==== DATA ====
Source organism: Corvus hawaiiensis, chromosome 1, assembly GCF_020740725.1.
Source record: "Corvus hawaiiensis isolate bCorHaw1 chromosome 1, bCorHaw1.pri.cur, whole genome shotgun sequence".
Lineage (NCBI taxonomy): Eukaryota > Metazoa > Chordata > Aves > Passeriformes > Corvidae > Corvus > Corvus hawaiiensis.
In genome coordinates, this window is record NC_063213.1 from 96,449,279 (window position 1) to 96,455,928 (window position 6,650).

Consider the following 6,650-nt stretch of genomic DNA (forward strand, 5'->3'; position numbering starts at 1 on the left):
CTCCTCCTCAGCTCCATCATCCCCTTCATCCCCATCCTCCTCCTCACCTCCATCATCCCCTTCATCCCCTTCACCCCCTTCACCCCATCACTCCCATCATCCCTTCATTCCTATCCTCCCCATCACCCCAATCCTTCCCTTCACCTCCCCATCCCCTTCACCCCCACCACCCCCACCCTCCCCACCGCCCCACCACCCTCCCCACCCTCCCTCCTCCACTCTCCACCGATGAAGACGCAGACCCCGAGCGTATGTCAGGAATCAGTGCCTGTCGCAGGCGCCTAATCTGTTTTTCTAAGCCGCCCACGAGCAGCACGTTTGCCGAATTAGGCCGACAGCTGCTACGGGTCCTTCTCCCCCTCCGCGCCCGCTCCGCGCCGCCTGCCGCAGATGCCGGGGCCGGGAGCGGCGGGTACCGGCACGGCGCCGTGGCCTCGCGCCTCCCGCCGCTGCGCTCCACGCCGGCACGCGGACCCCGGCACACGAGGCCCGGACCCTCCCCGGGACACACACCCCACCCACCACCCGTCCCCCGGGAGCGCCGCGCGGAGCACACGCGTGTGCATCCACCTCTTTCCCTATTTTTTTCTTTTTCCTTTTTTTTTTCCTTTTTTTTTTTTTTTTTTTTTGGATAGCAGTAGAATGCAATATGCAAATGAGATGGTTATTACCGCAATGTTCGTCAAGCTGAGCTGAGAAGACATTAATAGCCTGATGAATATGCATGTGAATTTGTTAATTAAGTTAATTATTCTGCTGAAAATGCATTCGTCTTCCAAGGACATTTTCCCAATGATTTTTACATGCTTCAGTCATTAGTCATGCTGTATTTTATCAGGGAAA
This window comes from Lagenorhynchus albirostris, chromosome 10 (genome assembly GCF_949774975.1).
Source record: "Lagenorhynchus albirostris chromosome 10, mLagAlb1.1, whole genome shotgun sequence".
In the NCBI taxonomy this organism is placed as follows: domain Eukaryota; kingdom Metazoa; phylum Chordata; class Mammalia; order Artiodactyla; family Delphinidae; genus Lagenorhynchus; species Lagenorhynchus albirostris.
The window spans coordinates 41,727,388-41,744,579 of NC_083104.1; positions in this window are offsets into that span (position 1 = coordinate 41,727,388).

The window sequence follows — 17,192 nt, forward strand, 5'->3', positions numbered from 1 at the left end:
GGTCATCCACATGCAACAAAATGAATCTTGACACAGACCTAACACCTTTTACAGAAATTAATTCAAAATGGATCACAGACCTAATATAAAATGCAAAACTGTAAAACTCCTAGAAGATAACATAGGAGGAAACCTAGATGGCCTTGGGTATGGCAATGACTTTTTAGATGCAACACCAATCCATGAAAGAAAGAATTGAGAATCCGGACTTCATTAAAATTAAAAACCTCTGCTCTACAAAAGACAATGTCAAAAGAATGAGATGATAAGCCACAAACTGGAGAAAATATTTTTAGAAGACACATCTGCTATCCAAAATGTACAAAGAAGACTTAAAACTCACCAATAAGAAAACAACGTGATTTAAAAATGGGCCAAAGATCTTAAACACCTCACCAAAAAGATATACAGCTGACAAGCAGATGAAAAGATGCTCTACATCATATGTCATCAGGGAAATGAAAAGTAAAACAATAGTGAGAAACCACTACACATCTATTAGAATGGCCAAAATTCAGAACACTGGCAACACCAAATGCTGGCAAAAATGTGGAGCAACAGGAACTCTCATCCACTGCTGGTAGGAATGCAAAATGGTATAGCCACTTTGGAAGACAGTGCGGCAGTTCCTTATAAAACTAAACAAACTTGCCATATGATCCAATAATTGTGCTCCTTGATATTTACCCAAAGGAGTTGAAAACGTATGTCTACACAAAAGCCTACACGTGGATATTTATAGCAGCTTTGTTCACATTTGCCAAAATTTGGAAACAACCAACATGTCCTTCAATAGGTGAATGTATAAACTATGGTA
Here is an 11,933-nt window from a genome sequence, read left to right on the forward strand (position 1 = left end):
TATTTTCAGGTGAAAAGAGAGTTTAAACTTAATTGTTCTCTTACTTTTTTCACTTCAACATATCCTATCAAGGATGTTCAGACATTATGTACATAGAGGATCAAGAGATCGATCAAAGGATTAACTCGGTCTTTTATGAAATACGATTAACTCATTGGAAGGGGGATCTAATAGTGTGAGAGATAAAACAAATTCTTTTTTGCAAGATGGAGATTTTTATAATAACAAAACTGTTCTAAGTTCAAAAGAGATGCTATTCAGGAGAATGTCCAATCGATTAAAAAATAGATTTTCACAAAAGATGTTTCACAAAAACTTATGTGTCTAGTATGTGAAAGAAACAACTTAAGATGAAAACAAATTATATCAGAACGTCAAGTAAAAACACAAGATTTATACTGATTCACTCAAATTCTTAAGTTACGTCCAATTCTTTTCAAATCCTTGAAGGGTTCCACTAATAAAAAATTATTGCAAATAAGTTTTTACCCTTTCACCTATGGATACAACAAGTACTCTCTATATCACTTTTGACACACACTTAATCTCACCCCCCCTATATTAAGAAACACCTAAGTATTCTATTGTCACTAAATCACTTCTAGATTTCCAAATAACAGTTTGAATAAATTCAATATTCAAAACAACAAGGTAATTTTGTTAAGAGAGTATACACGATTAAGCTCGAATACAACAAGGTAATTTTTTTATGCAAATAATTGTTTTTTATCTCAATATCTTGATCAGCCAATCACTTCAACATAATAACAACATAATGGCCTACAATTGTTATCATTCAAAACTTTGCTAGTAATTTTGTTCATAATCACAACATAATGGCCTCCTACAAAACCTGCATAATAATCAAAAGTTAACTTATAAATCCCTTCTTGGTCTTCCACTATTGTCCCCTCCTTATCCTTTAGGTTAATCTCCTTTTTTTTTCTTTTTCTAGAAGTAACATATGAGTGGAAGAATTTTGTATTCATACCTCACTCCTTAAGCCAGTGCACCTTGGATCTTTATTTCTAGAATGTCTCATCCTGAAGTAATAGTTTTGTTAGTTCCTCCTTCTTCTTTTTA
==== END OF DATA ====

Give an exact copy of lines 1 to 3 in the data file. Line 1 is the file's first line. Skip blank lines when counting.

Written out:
Source organism: Corvus hawaiiensis, chromosome 1, assembly GCF_020740725.1.
Source record: "Corvus hawaiiensis isolate bCorHaw1 chromosome 1, bCorHaw1.pri.cur, whole genome shotgun sequence".
Lineage (NCBI taxonomy): Eukaryota > Metazoa > Chordata > Aves > Passeriformes > Corvidae > Corvus > Corvus hawaiiensis.